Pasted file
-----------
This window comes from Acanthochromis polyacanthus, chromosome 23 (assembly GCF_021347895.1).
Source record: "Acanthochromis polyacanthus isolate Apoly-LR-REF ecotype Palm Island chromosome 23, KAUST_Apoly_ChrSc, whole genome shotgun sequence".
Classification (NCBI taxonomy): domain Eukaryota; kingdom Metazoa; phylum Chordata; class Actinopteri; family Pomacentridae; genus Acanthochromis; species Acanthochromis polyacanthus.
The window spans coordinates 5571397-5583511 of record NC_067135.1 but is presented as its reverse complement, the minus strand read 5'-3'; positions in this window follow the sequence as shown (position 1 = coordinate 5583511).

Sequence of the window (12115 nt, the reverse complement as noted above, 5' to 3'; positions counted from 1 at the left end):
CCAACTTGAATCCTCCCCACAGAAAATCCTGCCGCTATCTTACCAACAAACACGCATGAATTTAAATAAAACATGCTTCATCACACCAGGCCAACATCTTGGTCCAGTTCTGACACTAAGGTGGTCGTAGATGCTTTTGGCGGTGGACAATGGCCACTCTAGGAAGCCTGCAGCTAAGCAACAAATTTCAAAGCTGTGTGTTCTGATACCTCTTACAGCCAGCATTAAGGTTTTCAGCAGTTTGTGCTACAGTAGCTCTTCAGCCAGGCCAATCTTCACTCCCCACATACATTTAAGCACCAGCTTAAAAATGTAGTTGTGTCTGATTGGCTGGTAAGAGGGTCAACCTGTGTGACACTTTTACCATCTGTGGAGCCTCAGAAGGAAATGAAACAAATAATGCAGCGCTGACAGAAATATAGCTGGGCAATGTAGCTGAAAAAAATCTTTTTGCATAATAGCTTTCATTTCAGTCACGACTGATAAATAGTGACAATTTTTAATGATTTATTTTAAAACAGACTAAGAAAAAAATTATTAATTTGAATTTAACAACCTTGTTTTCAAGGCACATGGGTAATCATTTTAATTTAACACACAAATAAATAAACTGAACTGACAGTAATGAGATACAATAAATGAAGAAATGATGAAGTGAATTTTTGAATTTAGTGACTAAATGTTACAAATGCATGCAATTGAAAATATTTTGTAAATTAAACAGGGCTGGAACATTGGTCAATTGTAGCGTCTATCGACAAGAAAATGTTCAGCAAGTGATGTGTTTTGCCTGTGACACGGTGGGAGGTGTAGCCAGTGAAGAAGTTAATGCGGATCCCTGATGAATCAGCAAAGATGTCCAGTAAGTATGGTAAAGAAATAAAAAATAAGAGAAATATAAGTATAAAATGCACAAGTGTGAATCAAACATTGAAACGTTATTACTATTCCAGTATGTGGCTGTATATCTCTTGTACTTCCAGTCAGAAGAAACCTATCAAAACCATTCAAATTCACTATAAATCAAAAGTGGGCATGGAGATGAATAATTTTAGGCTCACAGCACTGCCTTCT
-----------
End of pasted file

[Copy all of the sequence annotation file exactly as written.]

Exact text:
This window comes from Acanthochromis polyacanthus, chromosome 23 (assembly GCF_021347895.1).
Source record: "Acanthochromis polyacanthus isolate Apoly-LR-REF ecotype Palm Island chromosome 23, KAUST_Apoly_ChrSc, whole genome shotgun sequence".
Classification (NCBI taxonomy): domain Eukaryota; kingdom Metazoa; phylum Chordata; class Actinopteri; family Pomacentridae; genus Acanthochromis; species Acanthochromis polyacanthus.
The window spans coordinates 5571397-5583511 of record NC_067135.1 but is presented as its reverse complement, the minus strand read 5'-3'; positions in this window follow the sequence as shown (position 1 = coordinate 5583511).

Sequence of the window (12115 nt, the reverse complement as noted above, 5' to 3'; positions counted from 1 at the left end):
CCAACTTGAATCCTCCCCACAGAAAATCCTGCCGCTATCTTACCAACAAACACGCATGAATTTAAATAAAACATGCTTCATCACACCAGGCCAACATCTTGGTCCAGTTCTGACACTAAGGTGGTCGTAGATGCTTTTGGCGGTGGACAATGGCCACTCTAGGAAGCCTGCAGCTAAGCAACAAATTTCAAAGCTGTGTGTTCTGATACCTCTTACAGCCAGCATTAAGGTTTTCAGCAGTTTGTGCTACAGTAGCTCTTCAGCCAGGCCAATCTTCACTCCCCACATACATTTAAGCACCAGCTTAAAAATGTAGTTGTGTCTGATTGGCTGGTAAGAGGGTCAACCTGTGTGACACTTTTACCATCTGTGGAGCCTCAGAAGGAAATGAAACAAATAATGCAGCGCTGACAGAAATATAGCTGGGCAATGTAGCTGAAAAAAATCTTTTTGCATAATAGCTTTCATTTCAGTCACGACTGATAAATAGTGACAATTTTTAATGATTTATTTTAAAACAGACTAAGAAAAAAATTATTAATTTGAATTTAACAACCTTGTTTTCAAGGCACATGGGTAATCATTTTAATTTAACACACAAATAAATAAACTGAACTGACAGTAATGAGATACAATAAATGAAGAAATGATGAAGTGAATTTTTGAATTTAGTGACTAAATGTTACAAATGCATGCAATTGAAAATATTTTGTAAATTAAACAGGGCTGGAACATTGGTCAATTGTAGCGTCTATCGACAAGAAAATGTTCAGCAAGTGATGTGTTTTGCCTGTGACACGGTGGGAGGTGTAGCCAGTGAAGAAGTTAATGCGGATCCCTGATGAATCAGCAAAGATGTCCAGTAAGTATGGTAAAGAAATAAAAAATAAGAGAAATATAAGTATAAAATGCACAAGTGTGAATCAAACATTGAAACGTTATTACTATTCCAGTATGTGGCTGTATATCTCTTGTACTTCCAGTCAGAAGAAACCTATCAAAACCATTCAAATTCACTATAAATCAAAAGTGGGCATGGAGATGAATAATTTTAGGCTCACAGCACTGCCTTCT